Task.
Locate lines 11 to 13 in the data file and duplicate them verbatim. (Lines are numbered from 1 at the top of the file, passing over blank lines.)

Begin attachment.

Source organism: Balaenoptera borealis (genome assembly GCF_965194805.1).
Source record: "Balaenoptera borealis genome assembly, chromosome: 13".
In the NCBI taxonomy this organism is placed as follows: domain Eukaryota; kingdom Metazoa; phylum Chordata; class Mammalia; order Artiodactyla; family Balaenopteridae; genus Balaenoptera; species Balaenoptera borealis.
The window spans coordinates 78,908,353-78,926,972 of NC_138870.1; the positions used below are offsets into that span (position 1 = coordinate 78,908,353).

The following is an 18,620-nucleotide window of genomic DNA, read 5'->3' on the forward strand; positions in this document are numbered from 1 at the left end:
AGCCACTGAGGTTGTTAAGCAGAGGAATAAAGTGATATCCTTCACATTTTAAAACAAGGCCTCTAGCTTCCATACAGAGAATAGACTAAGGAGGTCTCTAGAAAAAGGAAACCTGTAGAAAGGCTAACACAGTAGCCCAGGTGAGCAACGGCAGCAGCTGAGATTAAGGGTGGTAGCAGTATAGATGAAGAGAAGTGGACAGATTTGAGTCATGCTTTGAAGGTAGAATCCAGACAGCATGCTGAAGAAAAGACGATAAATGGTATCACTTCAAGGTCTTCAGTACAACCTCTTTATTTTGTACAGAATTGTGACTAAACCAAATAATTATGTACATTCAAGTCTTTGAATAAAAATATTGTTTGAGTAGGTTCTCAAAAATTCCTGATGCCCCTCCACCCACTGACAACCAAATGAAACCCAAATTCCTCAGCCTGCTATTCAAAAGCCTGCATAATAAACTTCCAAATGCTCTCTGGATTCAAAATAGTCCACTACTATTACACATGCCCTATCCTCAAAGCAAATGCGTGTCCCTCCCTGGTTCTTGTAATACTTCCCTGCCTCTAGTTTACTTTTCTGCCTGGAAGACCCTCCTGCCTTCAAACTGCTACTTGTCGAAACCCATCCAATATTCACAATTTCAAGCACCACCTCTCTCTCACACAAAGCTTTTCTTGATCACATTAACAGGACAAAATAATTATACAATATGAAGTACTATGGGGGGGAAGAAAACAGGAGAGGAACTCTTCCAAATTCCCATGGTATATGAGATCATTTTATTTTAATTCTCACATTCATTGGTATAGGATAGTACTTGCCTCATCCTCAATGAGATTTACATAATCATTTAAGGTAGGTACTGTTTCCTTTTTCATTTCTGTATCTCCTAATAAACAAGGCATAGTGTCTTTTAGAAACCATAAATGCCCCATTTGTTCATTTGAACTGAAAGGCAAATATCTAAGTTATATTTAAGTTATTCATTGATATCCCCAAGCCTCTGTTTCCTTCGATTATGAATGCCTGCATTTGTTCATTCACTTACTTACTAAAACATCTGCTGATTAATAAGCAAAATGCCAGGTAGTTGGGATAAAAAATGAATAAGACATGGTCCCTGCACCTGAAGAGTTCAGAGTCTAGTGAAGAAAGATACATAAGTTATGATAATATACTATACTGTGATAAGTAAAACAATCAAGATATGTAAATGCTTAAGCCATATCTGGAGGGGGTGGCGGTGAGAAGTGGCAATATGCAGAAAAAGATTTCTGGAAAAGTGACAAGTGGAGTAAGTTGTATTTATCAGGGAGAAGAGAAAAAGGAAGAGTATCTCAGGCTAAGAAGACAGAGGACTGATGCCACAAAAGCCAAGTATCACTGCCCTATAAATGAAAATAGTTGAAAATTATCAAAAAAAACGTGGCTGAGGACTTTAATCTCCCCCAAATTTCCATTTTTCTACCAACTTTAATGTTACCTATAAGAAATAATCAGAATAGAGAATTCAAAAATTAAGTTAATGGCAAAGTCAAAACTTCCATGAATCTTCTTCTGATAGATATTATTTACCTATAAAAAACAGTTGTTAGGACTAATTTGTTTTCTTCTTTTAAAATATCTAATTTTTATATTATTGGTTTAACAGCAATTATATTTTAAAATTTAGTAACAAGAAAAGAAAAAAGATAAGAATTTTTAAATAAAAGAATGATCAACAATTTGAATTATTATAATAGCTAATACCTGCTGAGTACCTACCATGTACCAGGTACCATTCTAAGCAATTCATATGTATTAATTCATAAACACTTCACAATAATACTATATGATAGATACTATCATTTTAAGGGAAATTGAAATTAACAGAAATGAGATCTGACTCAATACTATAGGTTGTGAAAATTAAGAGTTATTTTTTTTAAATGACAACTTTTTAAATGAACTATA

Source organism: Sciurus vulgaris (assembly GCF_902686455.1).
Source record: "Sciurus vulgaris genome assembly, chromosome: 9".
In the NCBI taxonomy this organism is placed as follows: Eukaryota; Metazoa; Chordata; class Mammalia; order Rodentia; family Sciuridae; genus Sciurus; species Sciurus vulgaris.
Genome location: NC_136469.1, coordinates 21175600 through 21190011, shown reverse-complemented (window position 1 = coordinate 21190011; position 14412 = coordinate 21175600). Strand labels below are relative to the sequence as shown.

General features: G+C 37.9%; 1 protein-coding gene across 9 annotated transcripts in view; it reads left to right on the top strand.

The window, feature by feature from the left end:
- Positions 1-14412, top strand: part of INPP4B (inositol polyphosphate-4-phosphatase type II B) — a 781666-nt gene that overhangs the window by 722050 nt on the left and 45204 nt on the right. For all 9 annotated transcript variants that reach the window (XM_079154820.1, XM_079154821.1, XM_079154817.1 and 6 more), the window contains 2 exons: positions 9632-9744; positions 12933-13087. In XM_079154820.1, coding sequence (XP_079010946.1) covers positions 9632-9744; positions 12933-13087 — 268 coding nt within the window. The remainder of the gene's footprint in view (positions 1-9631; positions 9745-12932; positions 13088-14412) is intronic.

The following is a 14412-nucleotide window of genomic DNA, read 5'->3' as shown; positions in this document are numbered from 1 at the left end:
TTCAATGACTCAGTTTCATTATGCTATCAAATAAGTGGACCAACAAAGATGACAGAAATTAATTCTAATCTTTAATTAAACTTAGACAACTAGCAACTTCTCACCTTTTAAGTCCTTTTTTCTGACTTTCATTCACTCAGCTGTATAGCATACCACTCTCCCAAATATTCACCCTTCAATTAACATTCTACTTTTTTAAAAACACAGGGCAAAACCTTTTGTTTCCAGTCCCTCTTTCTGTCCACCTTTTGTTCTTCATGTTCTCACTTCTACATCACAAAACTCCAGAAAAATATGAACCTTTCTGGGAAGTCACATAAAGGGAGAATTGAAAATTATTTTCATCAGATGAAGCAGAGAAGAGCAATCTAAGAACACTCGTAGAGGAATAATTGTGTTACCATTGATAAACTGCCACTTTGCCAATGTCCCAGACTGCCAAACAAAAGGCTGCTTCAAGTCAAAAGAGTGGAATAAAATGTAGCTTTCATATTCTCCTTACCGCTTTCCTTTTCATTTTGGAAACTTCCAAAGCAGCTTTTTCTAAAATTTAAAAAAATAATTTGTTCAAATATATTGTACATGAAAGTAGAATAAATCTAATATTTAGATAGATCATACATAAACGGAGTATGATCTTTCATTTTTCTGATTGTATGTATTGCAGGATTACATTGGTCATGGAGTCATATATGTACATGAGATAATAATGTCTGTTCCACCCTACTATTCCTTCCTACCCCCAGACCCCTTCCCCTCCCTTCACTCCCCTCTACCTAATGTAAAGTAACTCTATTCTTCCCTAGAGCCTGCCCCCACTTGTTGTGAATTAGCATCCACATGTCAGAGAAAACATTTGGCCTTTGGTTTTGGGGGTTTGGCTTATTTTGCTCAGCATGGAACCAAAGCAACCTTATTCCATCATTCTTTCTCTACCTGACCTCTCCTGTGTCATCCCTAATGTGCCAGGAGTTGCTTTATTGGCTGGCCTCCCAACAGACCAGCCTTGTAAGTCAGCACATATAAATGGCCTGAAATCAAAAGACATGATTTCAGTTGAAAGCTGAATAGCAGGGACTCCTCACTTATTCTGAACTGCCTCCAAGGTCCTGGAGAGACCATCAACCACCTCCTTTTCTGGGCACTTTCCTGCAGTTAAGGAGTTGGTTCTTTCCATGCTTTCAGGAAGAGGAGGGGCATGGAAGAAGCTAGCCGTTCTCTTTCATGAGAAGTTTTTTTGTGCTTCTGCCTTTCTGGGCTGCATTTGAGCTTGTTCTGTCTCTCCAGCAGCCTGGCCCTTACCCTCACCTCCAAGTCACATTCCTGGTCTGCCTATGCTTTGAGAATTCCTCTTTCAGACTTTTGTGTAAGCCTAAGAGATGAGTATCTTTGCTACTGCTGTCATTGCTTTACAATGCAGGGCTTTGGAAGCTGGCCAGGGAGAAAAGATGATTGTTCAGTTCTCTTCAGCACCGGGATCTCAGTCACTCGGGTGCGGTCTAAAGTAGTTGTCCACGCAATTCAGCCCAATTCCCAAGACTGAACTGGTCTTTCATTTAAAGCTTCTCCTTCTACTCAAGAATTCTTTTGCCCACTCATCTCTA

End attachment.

General features: G+C 37.9%; 1 protein-coding gene across 9 annotated transcripts in view; it reads left to right on the top strand.

The window, feature by feature from the left end:
- Positions 1-14412, top strand: part of INPP4B (inositol polyphosphate-4-phosphatase type II B) — a 781666-nt gene that overhangs the window by 722050 nt on the left and 45204 nt on the right. For all 9 annotated transcript variants that reach the window (XM_079154820.1, XM_079154821.1, XM_079154817.1 and 6 more), the window contains 2 exons: positions 9632-9744; positions 12933-13087. In XM_079154820.1, coding sequence (XP_079010946.1) covers positions 9632-9744; positions 12933-13087 — 268 coding nt within the window. The remainder of the gene's footprint in view (positions 1-9631; positions 9745-12932; positions 13088-14412) is intronic.